The questions that zombies pose about the nature of the human being and the meaning of life and death somehow elicit these very human attributes of playfulness, creativity, and sociability. According to the fictional account by Harvard professor Steven C. Schlozman, the U.N. and World Interfaith Council respond to the urgent necessities of a zombie pandemic by defining the human in terms of the capacity for social connectedness and “emotional recognition of others as sentient beings.” Karl Barth understood humanity in similar terms of mutual recognition, mutual communication, mutual assistance, and encountering the other with gladness. The zombie, on the other hand, does not recognize, connect, or communicate. Incapable of fellowship, he experiences no gladness and has no capacity for play. But in the revolt against the inhumanity of the undead, genuine humanity is revealed in those who find gladness in cooperative communities of fellow-survivors. 

Similarly, back here in the pre-apocalyptic world, this latest outbreak of zombie fever has inspired creativity and brought people together in ways more playful but no less powerful than the real (or, more accurately, fictional) thing—a worthy accomplishment in a disconnected world. And so… Viva Zombies!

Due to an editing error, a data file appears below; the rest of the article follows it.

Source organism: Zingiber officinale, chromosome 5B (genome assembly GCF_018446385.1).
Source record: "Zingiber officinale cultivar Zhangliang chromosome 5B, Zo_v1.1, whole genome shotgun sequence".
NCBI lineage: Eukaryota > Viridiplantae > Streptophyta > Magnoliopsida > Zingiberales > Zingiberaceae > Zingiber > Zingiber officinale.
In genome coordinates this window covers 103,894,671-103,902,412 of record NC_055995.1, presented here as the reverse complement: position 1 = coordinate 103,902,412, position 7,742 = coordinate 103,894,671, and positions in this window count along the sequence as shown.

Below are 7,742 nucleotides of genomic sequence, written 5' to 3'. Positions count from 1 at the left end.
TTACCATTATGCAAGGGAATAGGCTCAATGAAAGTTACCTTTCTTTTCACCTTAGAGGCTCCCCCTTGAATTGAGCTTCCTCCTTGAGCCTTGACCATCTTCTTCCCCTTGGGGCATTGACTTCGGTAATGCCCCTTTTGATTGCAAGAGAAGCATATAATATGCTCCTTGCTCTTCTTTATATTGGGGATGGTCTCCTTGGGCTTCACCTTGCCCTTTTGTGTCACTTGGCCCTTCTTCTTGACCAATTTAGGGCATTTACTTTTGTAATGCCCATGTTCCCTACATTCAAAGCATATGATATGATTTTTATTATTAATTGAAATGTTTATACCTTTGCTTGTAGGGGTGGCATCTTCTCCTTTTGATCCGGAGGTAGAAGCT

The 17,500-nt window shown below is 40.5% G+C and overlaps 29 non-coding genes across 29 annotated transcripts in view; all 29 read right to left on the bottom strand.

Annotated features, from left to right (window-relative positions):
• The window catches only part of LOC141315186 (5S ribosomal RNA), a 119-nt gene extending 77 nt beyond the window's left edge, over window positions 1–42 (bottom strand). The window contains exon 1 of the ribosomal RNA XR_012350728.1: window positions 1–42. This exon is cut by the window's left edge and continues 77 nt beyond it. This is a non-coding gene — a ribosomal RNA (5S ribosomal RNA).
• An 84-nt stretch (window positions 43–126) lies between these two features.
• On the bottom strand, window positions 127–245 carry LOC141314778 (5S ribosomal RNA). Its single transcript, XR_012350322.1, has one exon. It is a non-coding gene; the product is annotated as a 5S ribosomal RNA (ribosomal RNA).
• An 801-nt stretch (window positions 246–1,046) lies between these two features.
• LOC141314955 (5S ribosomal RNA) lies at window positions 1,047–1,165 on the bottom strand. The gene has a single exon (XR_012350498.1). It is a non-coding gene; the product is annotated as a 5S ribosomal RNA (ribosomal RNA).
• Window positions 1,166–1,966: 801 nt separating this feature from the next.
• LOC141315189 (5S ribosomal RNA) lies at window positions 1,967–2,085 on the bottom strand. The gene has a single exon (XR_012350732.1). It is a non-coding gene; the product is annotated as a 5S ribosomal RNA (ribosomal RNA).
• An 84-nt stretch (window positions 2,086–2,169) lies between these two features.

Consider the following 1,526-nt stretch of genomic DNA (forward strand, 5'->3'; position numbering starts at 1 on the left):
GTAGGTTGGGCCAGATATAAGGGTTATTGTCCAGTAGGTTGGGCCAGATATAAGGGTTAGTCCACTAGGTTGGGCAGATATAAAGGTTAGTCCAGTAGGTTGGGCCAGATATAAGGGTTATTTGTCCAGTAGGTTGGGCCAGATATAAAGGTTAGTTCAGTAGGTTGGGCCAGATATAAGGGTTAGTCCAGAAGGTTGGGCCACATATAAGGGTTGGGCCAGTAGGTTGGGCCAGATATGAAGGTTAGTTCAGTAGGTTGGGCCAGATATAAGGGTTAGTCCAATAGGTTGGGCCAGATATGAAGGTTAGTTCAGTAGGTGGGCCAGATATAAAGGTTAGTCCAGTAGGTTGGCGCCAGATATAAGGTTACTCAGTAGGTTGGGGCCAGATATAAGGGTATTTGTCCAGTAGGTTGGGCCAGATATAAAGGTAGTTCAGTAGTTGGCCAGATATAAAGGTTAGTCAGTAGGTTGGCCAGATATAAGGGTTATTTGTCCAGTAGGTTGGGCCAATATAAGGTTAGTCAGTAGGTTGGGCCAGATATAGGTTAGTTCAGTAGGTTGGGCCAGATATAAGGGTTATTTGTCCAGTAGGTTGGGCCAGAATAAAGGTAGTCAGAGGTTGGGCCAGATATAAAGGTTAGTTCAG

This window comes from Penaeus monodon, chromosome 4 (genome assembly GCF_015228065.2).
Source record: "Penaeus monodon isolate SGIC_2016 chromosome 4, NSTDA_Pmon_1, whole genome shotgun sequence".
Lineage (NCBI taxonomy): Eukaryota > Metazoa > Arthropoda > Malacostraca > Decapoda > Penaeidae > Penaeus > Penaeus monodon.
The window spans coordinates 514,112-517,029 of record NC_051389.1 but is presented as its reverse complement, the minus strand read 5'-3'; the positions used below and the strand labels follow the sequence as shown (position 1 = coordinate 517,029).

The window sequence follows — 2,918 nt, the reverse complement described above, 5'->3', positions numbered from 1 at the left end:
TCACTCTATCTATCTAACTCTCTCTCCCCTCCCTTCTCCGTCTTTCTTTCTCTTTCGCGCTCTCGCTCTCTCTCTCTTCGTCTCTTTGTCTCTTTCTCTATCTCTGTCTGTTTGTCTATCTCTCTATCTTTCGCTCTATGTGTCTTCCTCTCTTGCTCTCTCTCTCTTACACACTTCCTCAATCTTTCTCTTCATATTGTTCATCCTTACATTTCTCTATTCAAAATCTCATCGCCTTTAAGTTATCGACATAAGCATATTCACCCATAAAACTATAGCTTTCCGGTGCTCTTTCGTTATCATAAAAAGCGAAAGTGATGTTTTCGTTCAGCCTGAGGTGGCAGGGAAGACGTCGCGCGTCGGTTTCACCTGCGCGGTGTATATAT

“What Lies Ahead,” The Walking Dead episode 2.1 first broadcast 16 October 2011 by AMC.  Written by Frank Darabont and Robert Kirkman.  Directed by Gwyneth Horder-Payton.

W. Marsh, “CDC ‘Zombie Apocalypse’ disaster campaign crashes website,” Reuters, 19 May 2011.

Preparedness 101: Zombie Apocalypse,” Public Health Matters, Centers for Disease Control and Prevention, 16 May 2011. 

M. Graham, T. Shelton, M. Zook, and M. Stephens, “Mapping Zombies,” Oxford Internet Institute, University of Oxford, 1 July 2011.

K. Paffenroth, Gospel of the Living Dead: George Romero's Visions of Hell on Earth  (Waco, TX: Baylor University Press, 2006).

S. Schlozman, The Zombie Autopsies: Secret Notebooks from the Apocalypse  (New York: Hachette Book Group, 2011).

Jessica DeCou is a PhD candidate in theology at the University of Chicago Divinity School. She is currently a Junior Fellow at the Martin Marty Center, a Louisville Institute Dissertation Fellow, and a contributor to the forthcoming volume, The Undead and Theology, edited by K. Paffenroth and J. Morehead (Wipf & Stock).